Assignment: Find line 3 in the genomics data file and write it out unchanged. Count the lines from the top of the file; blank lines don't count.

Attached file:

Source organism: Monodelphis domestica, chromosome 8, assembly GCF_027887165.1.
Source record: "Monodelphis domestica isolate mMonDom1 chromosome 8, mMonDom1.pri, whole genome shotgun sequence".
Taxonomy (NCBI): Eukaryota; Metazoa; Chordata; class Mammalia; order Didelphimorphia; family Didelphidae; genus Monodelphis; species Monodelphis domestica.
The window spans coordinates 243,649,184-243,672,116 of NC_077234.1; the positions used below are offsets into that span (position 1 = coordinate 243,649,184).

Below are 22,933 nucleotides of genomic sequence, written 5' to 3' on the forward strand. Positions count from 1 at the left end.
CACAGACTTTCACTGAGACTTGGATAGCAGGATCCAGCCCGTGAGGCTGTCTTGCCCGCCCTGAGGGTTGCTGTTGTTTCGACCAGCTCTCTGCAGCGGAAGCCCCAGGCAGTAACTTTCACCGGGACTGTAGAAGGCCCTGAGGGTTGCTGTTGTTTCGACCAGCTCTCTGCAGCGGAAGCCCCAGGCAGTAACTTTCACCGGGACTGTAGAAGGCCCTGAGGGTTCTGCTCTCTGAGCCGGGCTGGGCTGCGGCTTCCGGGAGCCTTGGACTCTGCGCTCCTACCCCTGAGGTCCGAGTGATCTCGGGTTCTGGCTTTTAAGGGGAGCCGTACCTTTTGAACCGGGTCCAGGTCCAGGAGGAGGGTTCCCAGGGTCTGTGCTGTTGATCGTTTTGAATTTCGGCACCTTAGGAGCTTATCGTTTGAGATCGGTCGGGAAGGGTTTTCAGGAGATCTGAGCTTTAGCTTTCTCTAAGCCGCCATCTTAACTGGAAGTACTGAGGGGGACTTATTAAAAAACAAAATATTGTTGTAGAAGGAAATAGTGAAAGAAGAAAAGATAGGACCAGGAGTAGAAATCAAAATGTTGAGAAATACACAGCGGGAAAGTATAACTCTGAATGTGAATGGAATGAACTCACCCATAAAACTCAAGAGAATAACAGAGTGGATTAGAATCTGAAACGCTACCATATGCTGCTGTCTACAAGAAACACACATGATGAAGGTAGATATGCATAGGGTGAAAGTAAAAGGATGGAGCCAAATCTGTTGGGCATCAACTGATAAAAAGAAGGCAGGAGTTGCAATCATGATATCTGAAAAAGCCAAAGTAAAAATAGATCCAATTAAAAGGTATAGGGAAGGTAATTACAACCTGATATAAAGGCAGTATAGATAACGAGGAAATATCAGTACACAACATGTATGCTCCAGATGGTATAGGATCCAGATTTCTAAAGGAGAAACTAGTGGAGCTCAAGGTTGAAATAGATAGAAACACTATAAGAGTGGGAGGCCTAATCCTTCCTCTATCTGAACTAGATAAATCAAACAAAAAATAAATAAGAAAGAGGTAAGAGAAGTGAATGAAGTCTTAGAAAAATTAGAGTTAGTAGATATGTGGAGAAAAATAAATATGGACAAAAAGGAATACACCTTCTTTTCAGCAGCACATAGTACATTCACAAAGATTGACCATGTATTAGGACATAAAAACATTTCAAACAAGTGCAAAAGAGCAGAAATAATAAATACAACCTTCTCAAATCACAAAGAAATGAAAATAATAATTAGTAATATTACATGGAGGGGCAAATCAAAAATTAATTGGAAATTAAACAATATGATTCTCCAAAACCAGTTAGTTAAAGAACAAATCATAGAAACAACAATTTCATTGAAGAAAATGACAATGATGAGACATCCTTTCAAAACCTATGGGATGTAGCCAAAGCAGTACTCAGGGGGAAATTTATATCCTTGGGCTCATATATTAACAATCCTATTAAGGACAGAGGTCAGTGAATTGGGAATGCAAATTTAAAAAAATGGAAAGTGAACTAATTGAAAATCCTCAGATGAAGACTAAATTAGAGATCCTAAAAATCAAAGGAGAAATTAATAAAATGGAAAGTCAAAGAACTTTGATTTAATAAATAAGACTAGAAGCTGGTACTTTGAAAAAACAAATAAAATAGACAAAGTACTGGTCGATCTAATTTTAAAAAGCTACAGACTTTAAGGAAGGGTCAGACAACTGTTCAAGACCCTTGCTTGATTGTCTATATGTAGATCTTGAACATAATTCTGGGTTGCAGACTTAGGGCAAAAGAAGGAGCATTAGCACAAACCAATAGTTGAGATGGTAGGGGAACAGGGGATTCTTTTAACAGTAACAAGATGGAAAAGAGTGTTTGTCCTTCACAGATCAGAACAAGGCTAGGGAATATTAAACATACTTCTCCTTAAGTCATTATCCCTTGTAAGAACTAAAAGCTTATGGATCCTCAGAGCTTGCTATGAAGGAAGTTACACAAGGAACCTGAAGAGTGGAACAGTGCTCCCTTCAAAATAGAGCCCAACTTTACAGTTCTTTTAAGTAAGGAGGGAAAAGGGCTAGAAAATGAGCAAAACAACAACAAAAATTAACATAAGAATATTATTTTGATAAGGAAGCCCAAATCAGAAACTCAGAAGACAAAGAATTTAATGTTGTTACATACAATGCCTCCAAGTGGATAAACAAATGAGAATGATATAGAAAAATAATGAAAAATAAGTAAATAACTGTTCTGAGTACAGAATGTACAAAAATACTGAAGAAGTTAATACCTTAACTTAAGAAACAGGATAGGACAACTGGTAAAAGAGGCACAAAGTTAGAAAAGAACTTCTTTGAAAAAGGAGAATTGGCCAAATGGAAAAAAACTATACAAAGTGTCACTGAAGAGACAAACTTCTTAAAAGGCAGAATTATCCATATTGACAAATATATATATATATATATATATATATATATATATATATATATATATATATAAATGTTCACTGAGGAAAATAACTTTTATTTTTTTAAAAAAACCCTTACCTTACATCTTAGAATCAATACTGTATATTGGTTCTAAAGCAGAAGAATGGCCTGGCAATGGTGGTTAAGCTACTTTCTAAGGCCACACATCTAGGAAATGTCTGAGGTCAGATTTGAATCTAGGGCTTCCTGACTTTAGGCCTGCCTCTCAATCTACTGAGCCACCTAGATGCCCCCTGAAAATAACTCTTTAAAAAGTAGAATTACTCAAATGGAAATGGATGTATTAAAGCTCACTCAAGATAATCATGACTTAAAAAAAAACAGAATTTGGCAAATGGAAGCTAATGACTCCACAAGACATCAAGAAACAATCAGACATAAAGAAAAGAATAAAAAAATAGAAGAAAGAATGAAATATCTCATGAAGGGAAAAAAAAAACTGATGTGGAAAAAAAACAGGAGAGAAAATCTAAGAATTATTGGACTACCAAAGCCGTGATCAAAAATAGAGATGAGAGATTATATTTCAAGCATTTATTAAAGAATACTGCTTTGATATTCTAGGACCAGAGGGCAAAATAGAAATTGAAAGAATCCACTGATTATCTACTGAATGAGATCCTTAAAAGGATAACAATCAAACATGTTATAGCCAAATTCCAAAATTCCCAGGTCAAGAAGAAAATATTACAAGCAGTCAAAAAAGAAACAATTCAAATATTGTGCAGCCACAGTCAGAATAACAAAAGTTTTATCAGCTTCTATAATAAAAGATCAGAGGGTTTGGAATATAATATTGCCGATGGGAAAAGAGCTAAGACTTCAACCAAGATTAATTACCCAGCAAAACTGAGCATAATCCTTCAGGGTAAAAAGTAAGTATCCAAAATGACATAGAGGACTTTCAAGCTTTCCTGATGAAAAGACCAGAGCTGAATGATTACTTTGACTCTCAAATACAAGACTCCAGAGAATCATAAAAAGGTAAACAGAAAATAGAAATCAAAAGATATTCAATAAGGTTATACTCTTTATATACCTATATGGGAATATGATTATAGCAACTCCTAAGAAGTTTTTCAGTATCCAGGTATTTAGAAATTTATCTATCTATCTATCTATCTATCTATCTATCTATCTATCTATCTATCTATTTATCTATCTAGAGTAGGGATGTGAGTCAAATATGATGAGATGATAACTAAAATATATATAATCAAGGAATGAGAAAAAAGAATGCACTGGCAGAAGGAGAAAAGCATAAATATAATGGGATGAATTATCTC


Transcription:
Taxonomy (NCBI): Eukaryota; Metazoa; Chordata; class Mammalia; order Didelphimorphia; family Didelphidae; genus Monodelphis; species Monodelphis domestica.